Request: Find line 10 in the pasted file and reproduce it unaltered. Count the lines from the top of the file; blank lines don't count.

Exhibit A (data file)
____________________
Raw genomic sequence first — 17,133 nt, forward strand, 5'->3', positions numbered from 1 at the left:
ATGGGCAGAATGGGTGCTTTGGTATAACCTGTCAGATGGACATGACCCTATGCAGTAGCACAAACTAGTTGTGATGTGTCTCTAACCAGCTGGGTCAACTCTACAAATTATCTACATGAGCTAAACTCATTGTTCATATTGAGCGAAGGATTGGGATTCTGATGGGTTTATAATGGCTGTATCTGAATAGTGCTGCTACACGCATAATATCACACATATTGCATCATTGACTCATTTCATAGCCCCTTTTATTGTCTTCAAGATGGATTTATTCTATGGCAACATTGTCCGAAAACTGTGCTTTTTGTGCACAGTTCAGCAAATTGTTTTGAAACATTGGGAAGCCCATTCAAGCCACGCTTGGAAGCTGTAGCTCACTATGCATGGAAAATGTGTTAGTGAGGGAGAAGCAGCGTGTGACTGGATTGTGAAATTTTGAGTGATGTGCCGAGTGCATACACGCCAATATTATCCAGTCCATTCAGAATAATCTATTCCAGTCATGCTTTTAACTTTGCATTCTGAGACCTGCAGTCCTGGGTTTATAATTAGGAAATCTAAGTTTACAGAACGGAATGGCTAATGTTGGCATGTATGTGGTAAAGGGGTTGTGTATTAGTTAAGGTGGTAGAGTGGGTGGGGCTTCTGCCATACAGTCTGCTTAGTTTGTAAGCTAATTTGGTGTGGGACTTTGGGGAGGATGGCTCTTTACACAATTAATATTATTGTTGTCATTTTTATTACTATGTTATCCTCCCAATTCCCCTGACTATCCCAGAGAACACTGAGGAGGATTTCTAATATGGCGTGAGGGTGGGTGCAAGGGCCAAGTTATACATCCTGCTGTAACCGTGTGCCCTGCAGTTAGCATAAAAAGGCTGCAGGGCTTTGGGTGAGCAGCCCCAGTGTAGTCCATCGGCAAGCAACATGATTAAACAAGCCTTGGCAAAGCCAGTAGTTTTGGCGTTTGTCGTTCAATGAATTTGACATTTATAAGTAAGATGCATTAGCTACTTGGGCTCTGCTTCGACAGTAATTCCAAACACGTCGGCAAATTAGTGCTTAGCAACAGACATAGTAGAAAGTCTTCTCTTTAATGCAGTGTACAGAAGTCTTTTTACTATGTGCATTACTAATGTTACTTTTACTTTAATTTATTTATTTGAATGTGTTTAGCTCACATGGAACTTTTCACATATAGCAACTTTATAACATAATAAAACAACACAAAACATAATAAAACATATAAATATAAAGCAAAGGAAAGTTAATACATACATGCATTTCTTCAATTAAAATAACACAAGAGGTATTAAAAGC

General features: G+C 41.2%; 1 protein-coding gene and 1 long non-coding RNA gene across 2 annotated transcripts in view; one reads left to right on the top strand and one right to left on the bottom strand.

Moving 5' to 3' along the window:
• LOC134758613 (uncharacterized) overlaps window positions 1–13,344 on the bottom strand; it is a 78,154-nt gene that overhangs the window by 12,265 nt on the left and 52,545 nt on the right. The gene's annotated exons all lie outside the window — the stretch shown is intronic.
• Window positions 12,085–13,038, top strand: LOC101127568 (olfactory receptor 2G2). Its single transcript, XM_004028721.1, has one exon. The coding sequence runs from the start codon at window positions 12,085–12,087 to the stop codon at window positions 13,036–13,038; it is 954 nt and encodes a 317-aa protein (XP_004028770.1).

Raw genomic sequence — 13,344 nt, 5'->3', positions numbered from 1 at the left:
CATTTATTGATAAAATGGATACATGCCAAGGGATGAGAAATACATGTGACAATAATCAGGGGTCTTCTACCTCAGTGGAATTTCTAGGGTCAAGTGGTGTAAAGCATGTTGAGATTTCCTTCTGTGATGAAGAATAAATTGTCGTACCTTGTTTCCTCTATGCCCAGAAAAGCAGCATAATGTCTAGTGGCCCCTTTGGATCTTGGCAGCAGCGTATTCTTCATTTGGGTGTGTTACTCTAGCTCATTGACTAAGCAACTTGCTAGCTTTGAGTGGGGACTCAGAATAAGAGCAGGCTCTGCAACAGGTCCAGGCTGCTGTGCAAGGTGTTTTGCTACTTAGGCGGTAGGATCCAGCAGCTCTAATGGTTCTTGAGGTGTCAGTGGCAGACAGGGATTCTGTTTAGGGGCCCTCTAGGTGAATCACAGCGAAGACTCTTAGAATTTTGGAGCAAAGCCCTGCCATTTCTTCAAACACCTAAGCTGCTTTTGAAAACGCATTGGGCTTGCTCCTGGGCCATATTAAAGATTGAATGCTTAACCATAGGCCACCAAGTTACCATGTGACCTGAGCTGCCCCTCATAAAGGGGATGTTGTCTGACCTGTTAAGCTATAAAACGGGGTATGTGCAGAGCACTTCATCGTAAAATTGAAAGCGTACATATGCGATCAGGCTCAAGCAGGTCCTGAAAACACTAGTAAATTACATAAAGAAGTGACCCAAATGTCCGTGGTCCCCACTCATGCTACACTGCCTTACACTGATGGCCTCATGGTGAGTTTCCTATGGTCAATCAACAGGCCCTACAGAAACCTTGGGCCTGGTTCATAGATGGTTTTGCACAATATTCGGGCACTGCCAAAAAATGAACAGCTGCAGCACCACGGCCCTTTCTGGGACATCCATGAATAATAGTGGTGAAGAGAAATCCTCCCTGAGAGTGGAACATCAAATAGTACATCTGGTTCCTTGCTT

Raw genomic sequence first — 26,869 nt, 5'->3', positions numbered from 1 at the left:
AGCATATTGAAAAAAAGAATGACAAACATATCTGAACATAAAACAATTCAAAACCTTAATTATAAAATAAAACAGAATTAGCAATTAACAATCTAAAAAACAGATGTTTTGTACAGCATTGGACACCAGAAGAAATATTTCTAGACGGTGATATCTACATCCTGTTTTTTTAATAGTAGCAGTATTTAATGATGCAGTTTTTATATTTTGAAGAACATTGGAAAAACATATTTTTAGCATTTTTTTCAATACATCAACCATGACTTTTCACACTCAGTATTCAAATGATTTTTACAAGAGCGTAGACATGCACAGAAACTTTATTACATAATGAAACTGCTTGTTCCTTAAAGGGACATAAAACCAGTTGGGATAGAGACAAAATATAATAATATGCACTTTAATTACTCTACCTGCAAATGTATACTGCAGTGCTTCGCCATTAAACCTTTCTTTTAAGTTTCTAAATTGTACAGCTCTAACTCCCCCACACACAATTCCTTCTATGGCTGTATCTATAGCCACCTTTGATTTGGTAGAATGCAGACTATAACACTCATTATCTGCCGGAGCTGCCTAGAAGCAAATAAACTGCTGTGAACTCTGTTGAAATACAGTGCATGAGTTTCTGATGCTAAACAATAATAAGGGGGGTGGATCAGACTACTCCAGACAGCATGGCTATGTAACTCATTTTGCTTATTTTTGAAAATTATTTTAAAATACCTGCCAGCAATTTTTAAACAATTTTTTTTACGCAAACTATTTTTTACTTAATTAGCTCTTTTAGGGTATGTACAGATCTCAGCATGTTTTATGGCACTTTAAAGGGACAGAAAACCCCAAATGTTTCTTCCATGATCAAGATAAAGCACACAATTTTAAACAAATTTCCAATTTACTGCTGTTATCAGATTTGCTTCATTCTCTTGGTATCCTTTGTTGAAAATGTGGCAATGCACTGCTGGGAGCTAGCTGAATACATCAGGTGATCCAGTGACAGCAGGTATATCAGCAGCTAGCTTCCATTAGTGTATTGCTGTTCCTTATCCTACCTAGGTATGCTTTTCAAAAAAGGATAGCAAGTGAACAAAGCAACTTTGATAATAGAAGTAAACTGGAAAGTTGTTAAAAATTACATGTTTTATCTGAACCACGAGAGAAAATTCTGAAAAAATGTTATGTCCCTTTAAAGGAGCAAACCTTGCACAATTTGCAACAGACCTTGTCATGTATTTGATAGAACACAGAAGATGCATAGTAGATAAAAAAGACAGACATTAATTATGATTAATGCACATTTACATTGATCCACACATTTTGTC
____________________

AGCATATTGAAAAAAAGAATGACAAACATATCTGAACATAAAACAATTCAAAACCTTAATTATAAAATAAAACAGAATTAGCAATTAACAATCTAAAAAACAGATGTTTTGTACAGCATTGGACACCAGAAGAAATATTTCTAGACGGTGATATCTACATCCTGTTTTTTTAATAGTAGCAGTATTTAATGATGCAGTTTTTATATTTTGAAGAACATTGGAAAAACATATTTTTAGCATTTTTTTCAATACATCAACCATGACTTTTCACACTCAGTATTCAAATGATTTTTACAAGAGCGTAGACATGCACAGAAACTTTATTACATAATGAAACTGCTTGTTCCTTAAAGGGACATAAAACCAGTTGGGATAGAGACAAAATATAATAATATGCACTTTAATTACTCTACCTGCAAATGTATACTGCAGTGCTTCGCCATTAAACCTTTCTTTTAAGTTTCTAAATTGTACAGCTCTAACTCCCCCACACACAATTCCTTCTATGGCTGTATCTATAGCCACCTTTGATTTGGTAGAATGCAGACTATAACACTCATTATCTGCCGGAGCTGCCTAGAAGCAAATAAACTGCTGTGAACTCTGTTGAAATACAGTGCATGAGTTTCTGATGCTAAACAATAATAAGGGGGGTGGATCAGACTACTCCAGACAGCATGGCTATGTAACTCATTTTGCTTATTTTTGAAAATTATTTTAAAATACCTGCCAGCAATTTTTAAACAATTTTTTTTACGCAAACTATTTTTTACTTAATTAGCTCTTTTAGGGTATGTACAGATCTCAGCATGTTTTATGGCACTTTAAAGGGACAGAAAACCCCAAATGTTTCTTCCATGATCAAGATAAAGCACACAATTTTAAACAAATTTCCAATTTACTGCTGTTATCAGATTTGCTTCATTCTCTTGGTATCCTTTGTTGAAAATGTGGCAATGCACTGCTGGGAGCTAGCTGAATACATCAGGTGATCCAGTGACAGCAGGTATATCAGCAGCTAGCTTCCATTAGTGTATTGCTGTTCCTTATCCTACCTAGGTATGCTTTTCAAAAAAGGATAGCAAGTGAACAAAGCAACTTTGATAATAGAAGTAAACTGGAAAGTTGTTAAAAATTACATGTTTTATCTGAACCACGAGAGAAAATTCTGAAAAAATGTTATGTCCCTTTAAAGGAGCAAACCTTGCACAATTTGCAACAGACCTTGTCATGTATTTGATAGAACACAGAAGATGCATAGTAGATAAAAAAGACAGACATTAATTATGATTAATGCACATTTACATTGATCCACACATTTTGTC